The valve 206 is also coupled to the housing 210, and includes a valve body 222 that has a fluid inlet 224 and a fluid outlet 226. In the depicted embodiment, the valve body 222 is constructed of two sections, a first section 228 and a second section 230. The valve body first section 228, which includes the fluid inlet 224, extends into the reservoir 202 and is sealingly coupled to the threaded end cap 251 by, for example, threaded fasteners 232 and one or more seals 234. The valve body second section 230, which includes the fluid outlet 226, is sealingly coupled to the valve body first section 228 by, for example, an O-ring, and one or more seals 236. One or more adjustment shims 238 may be placed between the valve body first 228 and second 230 sections. The purpose for the adjustment shims 238 is discussed in more detail further below.
The valve 206 also includes a poppet 240, which is slidably mounted within an inner volume 242 of the valve body 222 and is moveable between a closed position and an open position. In the closed position, which is shown in
Having described the lubrication medium supply system 120 in detail from a structural standpoint, a detailed description of the method whereby it delivers lubricant to the CMG bearing assemblies 106 will now be provided.
When lubricant is to be delivered to the bearing assemblies 106, the controller 122 will supply an appropriate command to the motor 204 which will in turn rotate a commanded number of steps or revolutions in the commanded direction. As the motor 204 rotates, the actuator assembly 220 will in turn translate a predetermined amount in a direction that will compress the bellows 208. The controller 122 can use this translation amount to quantify the amount of lubricant delivered, and to determine the total amount of lubricant delivered, and thus the amount of lubricant remaining. The compression of the bellows 208 will in turn pressurize the lubrication medium 212. When the pressure of the lubrication medium 212 attains a first pressure magnitude that is sufficient to overcome the force of the spring element 248, the valve 206 opens, coupling the fluid inlet 224 and fluid outlet 226 in fluid communication with one another. In particular, when the pressure of the lubrication medium 212 attains the first pressure magnitude, the poppet 240 is moved to the left (as viewed from the perspective of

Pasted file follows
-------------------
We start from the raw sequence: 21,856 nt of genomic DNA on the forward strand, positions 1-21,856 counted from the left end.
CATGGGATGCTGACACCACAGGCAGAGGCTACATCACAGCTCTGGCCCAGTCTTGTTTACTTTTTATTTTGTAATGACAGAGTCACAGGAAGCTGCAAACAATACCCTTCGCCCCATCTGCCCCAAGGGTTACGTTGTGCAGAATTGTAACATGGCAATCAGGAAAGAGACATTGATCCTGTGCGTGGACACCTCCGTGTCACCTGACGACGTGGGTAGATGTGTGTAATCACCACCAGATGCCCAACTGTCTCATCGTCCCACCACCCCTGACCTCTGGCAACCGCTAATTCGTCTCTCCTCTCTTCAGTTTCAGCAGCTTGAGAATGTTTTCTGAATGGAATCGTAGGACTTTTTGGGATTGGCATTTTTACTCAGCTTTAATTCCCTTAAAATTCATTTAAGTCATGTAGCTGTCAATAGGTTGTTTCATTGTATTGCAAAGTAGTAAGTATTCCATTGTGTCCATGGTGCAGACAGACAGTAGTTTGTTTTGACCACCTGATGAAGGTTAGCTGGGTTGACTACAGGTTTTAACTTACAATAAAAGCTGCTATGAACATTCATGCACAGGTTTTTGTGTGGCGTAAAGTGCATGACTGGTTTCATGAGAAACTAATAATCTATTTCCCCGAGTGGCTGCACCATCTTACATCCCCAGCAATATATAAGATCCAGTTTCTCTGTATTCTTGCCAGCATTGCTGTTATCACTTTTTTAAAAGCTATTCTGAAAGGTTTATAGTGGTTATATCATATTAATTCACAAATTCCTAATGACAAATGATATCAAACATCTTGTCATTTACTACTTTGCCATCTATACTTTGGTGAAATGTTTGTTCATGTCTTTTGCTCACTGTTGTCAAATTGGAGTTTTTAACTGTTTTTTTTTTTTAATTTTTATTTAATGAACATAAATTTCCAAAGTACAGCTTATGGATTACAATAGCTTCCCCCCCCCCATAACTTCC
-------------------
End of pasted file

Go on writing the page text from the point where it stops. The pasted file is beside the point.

As lubrication medium 212 flows from the reservoir 202, through the valve 206, and to the bearing assemblies 106, the pressure of the lubrication medium 212 in the reservoir 202 will decrease. When the lubricant pressure has decreased to a second pressure magnitude, the force of the spring element 248 will move the valve 206 to the closed position. In particular, when the second pressure magnitude is reached, the spring element 248 moves the poppet 240 to the right (as viewed from the perspective of
It will be appreciated that the first and second pressure magnitudes, at which the valve 206 opens and closes, respectively, is adjustable by adjusting the force supplied to the poppet 240 from the spring element 248. This may be done in any one of numerous ways, in the depicted embodiment, however, the number and/or size of the adjustment shims 238 is varied to adjust the spring force. It will additionally be appreciated that the system 120 may be configured and calibrated to dispense a particular volume of lubricant in response to a particular amount of movement of the actuator assembly 220. For example, in a particular preferred embodiment in which the lubricant is PennzaneŽ Nye 2001 liquid lubricant, the system is configured and calibrated such that compressing the bellows 208 0.0005-inches will result in 4 milligrams of lubricant being dispensed from the reservoir 202.
In an alternative embodiment, the lubrication medium supply system may be implemented with a different type of reservoir. In particular, as shown in
The embodiment depicted in
The lubrication medium supply systems described herein include reservoirs that are not continuously pressurized. Rather, the lubricant in the reservoirs is pressurized momentarily, when lubricant is to be dispensed. Hence, the likelihood of delivering excessive amounts of lubricant to the spin bearings is reduced, and the volume of lubricant that may be stored in the reservoir can be increased. The systems can also reduce fabrication and maintenance complexity, time, and associated costs.
While at least one exemplary embodiment has been presented in the foregoing detailed description of the invention, it should be appreciated that a vast number of variations exist. It should also be appreciated that the exemplary embodiment or exemplary embodiments are only examples, and are not intended to limit the scope, applicability, or configuration of the invention in any way. Rather, the foregoing detailed description will provide those skilled in the art with a convenient road map for implementing an exemplary embodiment of the invention. It being understood that various changes may be made in the function and arrangement of elements described in an exemplary embodiment without departing from the scope of the invention as set forth in the appended claims.
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|U.S. Classification||184/53, 184/57|
|International Classification||F16N11/08, F16N7/30|
|May 7, 2003||AS||Assignment|
Owner name: HONEYWELL INTERNATIONAL INC., NEW JERSEY
Free format text: ASSIGNMENT OF ASSIGNORS INTEREST;ASSIGNORS:GISLER, GARY L.;HELLER, MARK A.;REEL/FRAME:014063/0121;SIGNING DATES FROM 20030428 TO 20030429
|May 15, 2007||CC||Certificate of correction|
|May 21, 2010||FPAY||Fee payment|
Year of fee payment: 4
|May 28, 2014||FPAY||Fee payment|
Year of fee payment: 8